During World War II, as fighting between the United States and Japan raged across the Pacific, the British government granted the United States military the use of its colony on what is now Tuvalu but was then known as the Ellice Islands. Massive antiaircraft guns, the concrete base of at least one of which still stands a lonely vigil in the surf, were quickly erected. But for the islands to reach their full wartime potential, they needed an airstrip. Large quantities of coral were dug up and carted off to be crushed and mixed for the tarmac. The gaping pits that were left behind across Funafuti, called “borrow pits,” were never filled and eventually began to be used for refuse. Add to this the doubling of Tuvalu’s population since 1980, and it is easy to understand why, as usable land dwindled, homes like Ms. Uilese’s started to stretch across the pits.
For Betty Vuva, 49, the head teacher at Nauri Primary School, the borrow pits and their attendant health problems are a constant source of anxiety. As the changing tides have steadily encroached on the island from without, she says, the land around the pits has become more crowded.
“Well, so far no houses have collapsed,” she said with a wry laugh.
The government of Tuvalu, which survives on a combination of foreign aid and dividends from the sale in 1998 of the .tv Internet domain name, has repeatedly asked the United States government for assistance in refilling the borrow pits. In 2003, the United States Army Corps of Engineers carried out a site assessment and cost study at the behest of the State Department. The 152-page report acknowledged the provenance of the pits and starkly identified their cost to the island.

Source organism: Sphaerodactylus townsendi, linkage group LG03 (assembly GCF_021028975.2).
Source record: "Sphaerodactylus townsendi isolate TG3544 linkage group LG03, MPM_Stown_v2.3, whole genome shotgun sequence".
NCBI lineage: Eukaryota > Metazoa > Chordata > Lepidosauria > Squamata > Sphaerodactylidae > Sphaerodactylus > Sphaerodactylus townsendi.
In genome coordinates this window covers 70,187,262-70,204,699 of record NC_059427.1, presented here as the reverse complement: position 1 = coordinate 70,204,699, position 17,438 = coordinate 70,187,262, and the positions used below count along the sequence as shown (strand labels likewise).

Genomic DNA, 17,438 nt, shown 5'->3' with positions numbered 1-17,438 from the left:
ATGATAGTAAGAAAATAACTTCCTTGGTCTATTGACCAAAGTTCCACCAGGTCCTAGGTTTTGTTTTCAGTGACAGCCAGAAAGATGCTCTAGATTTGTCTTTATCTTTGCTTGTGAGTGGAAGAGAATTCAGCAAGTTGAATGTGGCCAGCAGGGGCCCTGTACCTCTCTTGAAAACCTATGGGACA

“Solid waste disposal sites surrounding residential homes and animals have developed into a health hazard for nearby residents,” the report said. “An engineered solid waste landfill site and management plan needs to be implemented for the safety of the people and longevity of the island.”
Three options for refilling the pits were considered in the document, ranging in cost from $14,950 to $28.5 million, but the issue has gone no further. Tuvalu, which has an annual gross domestic product of about $35 million, says it is ill-equipped to act on the report by itself.
“The government has never had the financial resources needed to fill in the borrow pits,” Prime Minister Willy Telavi said in an e-mailed response to questions. “We just don’t have the money. Not even close.”